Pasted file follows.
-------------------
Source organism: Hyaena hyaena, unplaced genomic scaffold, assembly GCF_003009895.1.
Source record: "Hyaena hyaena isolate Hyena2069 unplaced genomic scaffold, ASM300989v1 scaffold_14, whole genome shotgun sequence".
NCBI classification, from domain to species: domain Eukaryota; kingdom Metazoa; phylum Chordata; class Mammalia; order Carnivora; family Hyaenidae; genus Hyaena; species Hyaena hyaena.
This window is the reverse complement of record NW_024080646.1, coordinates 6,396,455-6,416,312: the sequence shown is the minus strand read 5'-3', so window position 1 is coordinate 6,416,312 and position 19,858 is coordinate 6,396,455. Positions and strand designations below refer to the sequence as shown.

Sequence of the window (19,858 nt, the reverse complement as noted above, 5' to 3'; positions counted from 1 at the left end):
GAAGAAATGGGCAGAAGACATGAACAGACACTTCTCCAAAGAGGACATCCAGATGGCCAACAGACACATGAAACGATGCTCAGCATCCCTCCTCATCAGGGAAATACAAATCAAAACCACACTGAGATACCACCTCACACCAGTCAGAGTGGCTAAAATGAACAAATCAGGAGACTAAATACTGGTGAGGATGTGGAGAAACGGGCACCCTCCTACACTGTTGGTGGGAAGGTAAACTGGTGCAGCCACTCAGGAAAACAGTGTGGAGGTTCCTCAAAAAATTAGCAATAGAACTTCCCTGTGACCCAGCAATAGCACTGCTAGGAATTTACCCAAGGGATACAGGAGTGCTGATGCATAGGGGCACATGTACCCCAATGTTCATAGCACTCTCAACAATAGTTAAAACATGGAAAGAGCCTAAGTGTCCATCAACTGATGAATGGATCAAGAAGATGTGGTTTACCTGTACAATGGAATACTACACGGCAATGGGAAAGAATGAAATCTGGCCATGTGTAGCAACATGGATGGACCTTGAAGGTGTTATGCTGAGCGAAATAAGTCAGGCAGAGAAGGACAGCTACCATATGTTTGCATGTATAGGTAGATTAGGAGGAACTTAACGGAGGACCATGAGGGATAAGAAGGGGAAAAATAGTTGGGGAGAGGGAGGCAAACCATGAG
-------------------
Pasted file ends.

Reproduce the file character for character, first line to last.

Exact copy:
Source organism: Hyaena hyaena, unplaced genomic scaffold, assembly GCF_003009895.1.
Source record: "Hyaena hyaena isolate Hyena2069 unplaced genomic scaffold, ASM300989v1 scaffold_14, whole genome shotgun sequence".
NCBI classification, from domain to species: domain Eukaryota; kingdom Metazoa; phylum Chordata; class Mammalia; order Carnivora; family Hyaenidae; genus Hyaena; species Hyaena hyaena.
This window is the reverse complement of record NW_024080646.1, coordinates 6,396,455-6,416,312: the sequence shown is the minus strand read 5'-3', so window position 1 is coordinate 6,416,312 and position 19,858 is coordinate 6,396,455. Positions and strand designations below refer to the sequence as shown.

Sequence of the window (19,858 nt, the reverse complement as noted above, 5' to 3'; positions counted from 1 at the left end):
GAAGAAATGGGCAGAAGACATGAACAGACACTTCTCCAAAGAGGACATCCAGATGGCCAACAGACACATGAAACGATGCTCAGCATCCCTCCTCATCAGGGAAATACAAATCAAAACCACACTGAGATACCACCTCACACCAGTCAGAGTGGCTAAAATGAACAAATCAGGAGACTAAATACTGGTGAGGATGTGGAGAAACGGGCACCCTCCTACACTGTTGGTGGGAAGGTAAACTGGTGCAGCCACTCAGGAAAACAGTGTGGAGGTTCCTCAAAAAATTAGCAATAGAACTTCCCTGTGACCCAGCAATAGCACTGCTAGGAATTTACCCAAGGGATACAGGAGTGCTGATGCATAGGGGCACATGTACCCCAATGTTCATAGCACTCTCAACAATAGTTAAAACATGGAAAGAGCCTAAGTGTCCATCAACTGATGAATGGATCAAGAAGATGTGGTTTACCTGTACAATGGAATACTACACGGCAATGGGAAAGAATGAAATCTGGCCATGTGTAGCAACATGGATGGACCTTGAAGGTGTTATGCTGAGCGAAATAAGTCAGGCAGAGAAGGACAGCTACCATATGTTTGCATGTATAGGTAGATTAGGAGGAACTTAACGGAGGACCATGAGGGATAAGAAGGGGAAAAATAGTTGGGGAGAGGGAGGCAAACCATGAG